By Alison Campbell 10/11/2020


This is a post of two parts: the interesting tale of convergence involving crab-like creatures, and the very poor – nay, crappy (because I like the alliteration) – headline on a popular article about it.

Part 1: the history of carcinization in crustaceans, described in this 2017 paper in the Biological Journal of the Linnean Society (Keiler, Wirkner, & Richter, 2017).

But first, the terminology! Crustaceans are a group of arthropods: invertebrate creatures that also have an external skeleton. (You could say that they are crunchy spineless animals with multiple legs.) And carcinization describes the way that several different 10-legged crustaceans have evolved a crab-like body form. That is, there are ‘true’ crabs, & then there are the wannabes.

There are a lot of different taxa of 10-legged crustaceans, but one group (taxon) stands out from the others in terms of the range of different body forms it includes. Called the “Anomura¹”, it contains hermit crabs, squat lobsters, and a range of species that look very like your average crab, including king crabs & the “hairy stone crab“. (‘Squat lobsters’ are smaller than ‘true’ lobsters, which include our NZ crayfish, and are flattened dorsoventrally, meaning their bodies are flattened rather than rounded. [Analagous to the difference in shape between cockroaches and grasshoppers.])

So, ‘true’ crabs and the crab-like creatures classified in the Anomura are in two different-but-related taxonomic groups. But, it seems that the crab-like critters didn’t evolve from crabs – Keiler & his colleagues note that the earliest-known member of the group resembled a squat lobster. It’s been dated to around 260 million years ago, very soon after the split between crabs and their differently-tailed brethren.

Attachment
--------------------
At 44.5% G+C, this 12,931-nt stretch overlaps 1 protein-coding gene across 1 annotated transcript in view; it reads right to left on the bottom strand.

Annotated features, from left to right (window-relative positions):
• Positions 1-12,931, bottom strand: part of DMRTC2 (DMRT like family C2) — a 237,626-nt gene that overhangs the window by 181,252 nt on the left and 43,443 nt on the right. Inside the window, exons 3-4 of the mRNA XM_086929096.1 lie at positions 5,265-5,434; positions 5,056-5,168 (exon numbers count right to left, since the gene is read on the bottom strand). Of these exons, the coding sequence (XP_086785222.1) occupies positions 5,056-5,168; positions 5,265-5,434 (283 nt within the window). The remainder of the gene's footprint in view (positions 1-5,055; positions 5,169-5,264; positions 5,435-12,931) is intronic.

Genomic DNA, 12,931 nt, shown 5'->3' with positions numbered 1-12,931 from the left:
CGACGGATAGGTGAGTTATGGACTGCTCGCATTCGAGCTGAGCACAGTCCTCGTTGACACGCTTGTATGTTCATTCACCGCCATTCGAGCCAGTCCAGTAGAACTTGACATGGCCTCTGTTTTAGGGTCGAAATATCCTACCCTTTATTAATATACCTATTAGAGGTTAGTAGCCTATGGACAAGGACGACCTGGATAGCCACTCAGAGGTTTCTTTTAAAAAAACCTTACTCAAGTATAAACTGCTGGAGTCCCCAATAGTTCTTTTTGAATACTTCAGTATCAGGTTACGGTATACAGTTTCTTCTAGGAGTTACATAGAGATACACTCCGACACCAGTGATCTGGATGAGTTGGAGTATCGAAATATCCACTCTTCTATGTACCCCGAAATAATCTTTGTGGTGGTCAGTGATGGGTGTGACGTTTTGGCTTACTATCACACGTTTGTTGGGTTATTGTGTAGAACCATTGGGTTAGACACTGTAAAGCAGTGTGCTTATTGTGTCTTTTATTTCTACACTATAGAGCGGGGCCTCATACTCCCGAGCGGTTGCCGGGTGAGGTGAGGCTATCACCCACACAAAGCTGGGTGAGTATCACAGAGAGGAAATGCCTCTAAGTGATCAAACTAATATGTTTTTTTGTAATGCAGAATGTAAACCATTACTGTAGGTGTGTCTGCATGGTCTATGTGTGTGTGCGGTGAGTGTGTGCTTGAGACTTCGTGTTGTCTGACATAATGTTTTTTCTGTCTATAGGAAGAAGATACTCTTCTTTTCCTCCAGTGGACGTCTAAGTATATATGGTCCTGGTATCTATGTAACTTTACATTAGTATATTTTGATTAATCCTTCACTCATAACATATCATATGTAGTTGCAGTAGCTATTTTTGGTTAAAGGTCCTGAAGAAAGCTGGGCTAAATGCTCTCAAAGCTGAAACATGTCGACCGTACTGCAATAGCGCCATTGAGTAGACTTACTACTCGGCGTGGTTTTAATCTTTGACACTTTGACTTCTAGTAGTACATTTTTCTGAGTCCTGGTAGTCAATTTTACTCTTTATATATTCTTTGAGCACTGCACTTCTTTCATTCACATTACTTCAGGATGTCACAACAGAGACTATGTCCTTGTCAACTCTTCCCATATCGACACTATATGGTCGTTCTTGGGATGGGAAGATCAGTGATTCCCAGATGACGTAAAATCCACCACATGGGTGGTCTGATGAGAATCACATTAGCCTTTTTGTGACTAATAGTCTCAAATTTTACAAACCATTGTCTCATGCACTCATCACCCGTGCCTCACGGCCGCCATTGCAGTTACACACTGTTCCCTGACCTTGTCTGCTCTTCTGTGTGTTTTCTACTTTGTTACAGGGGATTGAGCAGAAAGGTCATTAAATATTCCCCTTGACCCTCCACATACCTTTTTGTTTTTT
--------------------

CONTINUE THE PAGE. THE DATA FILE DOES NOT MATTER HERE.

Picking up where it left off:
Nonetheless, after that split, the crab-like body form evolved 3 separate times, an example of convergent evolution: porcelain crabs, king crabs, and the strange little hairy stone crab. The interesting question is, what’s the adaptive significance of this form? The authors comment that this “has been debated at length”, and it seems that there are several possibilities: folding the tail under the body may protect it from predators, but may also make the animals more mobile. It also means that crabs, with their dorsoventrally-flattened bodies, can easily slip under rocks and into crevices. And as anyone who’s watched a crab move around on the beach or in a rock pool will know, crabs are really good at walking sideways. (This would actually make a really interesting Schol Bio question.)

Possibly it’s a combination of all of these. But, whatever the selection pressures, the authors note that the three different crab-like lineages evolved at different times and from different ancestral groups: king crabs from ancestors of hermit crabs, and the others (separately) from an ancestral squat lobster. They also comment that the similarities in form are more than skin-deep: there are similarities in the form of some of their internal organs as well, including structures in the circulatory and nervous systems. “Endless forms most beautiful²”, and all that.

Part 2: the popular title. Now, the article at Popular Mechanics is a good one – but the title! Animals Keep Evolving Into Crabs, Which Is Somewhat Disturbing. But I suppose Creatures with a similar overall body plan (crunchy shell, lotsa legs, two pairs of antennae) keep evolving into crabs doesn’t have the same ring about it.

¹ A little bit of arcane taxonomical detail: all the members of the Anomura are “differently-tailed”: the prefix anom- means different, & –ura means tails. The ‘true’ crabs are in Brachyura, meaning “short-tailed”, and crustaceans with long tails are grouped into Macrura.

² “… endless forms most beautiful …” – a quote from Darwin’s The Origin of Species.

 

Keiler, J., Wirkner, C.S., & Richter, S. (2017) One hundred years of carcinization – the evolution of the crab-like habitus in Anomura (Arthropoda: Crustacea). Biological Journal of the Linnean Society121 (1): 200-222  https://doi.org/10.1093/biolinnean/blw031

 

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